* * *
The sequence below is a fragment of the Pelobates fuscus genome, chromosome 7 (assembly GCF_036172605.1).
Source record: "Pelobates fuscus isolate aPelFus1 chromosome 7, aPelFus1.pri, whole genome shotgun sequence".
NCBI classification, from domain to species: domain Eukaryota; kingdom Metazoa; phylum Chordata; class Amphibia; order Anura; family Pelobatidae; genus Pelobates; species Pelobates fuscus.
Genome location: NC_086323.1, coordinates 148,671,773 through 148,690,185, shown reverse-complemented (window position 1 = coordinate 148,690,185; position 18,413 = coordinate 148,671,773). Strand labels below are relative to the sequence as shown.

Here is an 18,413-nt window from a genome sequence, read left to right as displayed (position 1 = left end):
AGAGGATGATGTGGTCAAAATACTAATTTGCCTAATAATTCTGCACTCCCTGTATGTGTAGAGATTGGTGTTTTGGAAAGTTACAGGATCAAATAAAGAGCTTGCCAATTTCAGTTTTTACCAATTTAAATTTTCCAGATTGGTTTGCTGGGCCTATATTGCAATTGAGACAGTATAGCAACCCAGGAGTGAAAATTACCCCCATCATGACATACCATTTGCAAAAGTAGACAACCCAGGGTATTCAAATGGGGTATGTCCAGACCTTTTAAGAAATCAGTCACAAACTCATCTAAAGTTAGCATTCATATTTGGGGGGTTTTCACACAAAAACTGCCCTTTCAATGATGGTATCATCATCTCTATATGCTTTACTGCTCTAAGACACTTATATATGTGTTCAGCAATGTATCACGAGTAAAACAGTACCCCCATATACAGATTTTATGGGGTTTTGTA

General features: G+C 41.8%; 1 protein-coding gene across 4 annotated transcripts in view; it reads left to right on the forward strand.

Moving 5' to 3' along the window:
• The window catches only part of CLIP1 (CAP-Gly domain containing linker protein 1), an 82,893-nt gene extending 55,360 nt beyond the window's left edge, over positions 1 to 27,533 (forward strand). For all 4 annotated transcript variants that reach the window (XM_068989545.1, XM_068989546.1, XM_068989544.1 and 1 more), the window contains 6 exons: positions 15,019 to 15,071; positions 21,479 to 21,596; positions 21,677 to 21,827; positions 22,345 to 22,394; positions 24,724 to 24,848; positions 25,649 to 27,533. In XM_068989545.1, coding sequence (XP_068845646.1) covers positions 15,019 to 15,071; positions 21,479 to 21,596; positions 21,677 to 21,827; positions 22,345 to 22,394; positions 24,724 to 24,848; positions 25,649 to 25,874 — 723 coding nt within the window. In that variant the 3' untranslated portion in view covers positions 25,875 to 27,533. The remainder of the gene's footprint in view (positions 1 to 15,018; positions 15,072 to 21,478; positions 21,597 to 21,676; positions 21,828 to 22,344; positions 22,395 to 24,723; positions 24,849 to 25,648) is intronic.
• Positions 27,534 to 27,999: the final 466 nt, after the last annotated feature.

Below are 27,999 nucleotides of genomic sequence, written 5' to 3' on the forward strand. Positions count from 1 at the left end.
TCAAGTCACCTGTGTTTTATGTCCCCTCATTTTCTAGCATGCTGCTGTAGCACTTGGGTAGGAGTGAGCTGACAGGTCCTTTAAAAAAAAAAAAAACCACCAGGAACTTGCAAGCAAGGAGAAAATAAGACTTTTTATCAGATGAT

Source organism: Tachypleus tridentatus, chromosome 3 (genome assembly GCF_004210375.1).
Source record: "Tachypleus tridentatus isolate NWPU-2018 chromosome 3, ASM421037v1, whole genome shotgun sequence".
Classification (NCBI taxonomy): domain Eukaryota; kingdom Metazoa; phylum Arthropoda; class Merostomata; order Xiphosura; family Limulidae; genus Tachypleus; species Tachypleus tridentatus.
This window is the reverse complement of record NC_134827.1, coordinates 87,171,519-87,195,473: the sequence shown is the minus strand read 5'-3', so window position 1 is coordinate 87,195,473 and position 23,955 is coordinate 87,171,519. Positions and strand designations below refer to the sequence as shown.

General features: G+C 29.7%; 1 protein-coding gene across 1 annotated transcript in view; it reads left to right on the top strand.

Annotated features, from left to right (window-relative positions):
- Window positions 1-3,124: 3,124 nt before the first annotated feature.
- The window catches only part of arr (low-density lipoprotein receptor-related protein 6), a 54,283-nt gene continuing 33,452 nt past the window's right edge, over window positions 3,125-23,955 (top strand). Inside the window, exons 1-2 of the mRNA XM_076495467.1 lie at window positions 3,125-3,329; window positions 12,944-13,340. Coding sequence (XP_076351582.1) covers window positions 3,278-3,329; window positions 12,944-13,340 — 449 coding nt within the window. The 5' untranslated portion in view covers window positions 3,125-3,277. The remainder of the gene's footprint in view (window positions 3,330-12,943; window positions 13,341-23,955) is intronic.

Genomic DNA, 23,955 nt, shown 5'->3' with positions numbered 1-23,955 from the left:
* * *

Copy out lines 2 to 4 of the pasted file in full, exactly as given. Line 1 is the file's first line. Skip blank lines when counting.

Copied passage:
Source record: "Pelobates fuscus isolate aPelFus1 chromosome 7, aPelFus1.pri, whole genome shotgun sequence".
NCBI classification, from domain to species: domain Eukaryota; kingdom Metazoa; phylum Chordata; class Amphibia; order Anura; family Pelobatidae; genus Pelobates; species Pelobates fuscus.
Genome location: NC_086323.1, coordinates 148,671,773 through 148,690,185, shown reverse-complemented (window position 1 = coordinate 148,690,185; position 18,413 = coordinate 148,671,773). Strand labels below are relative to the sequence as shown.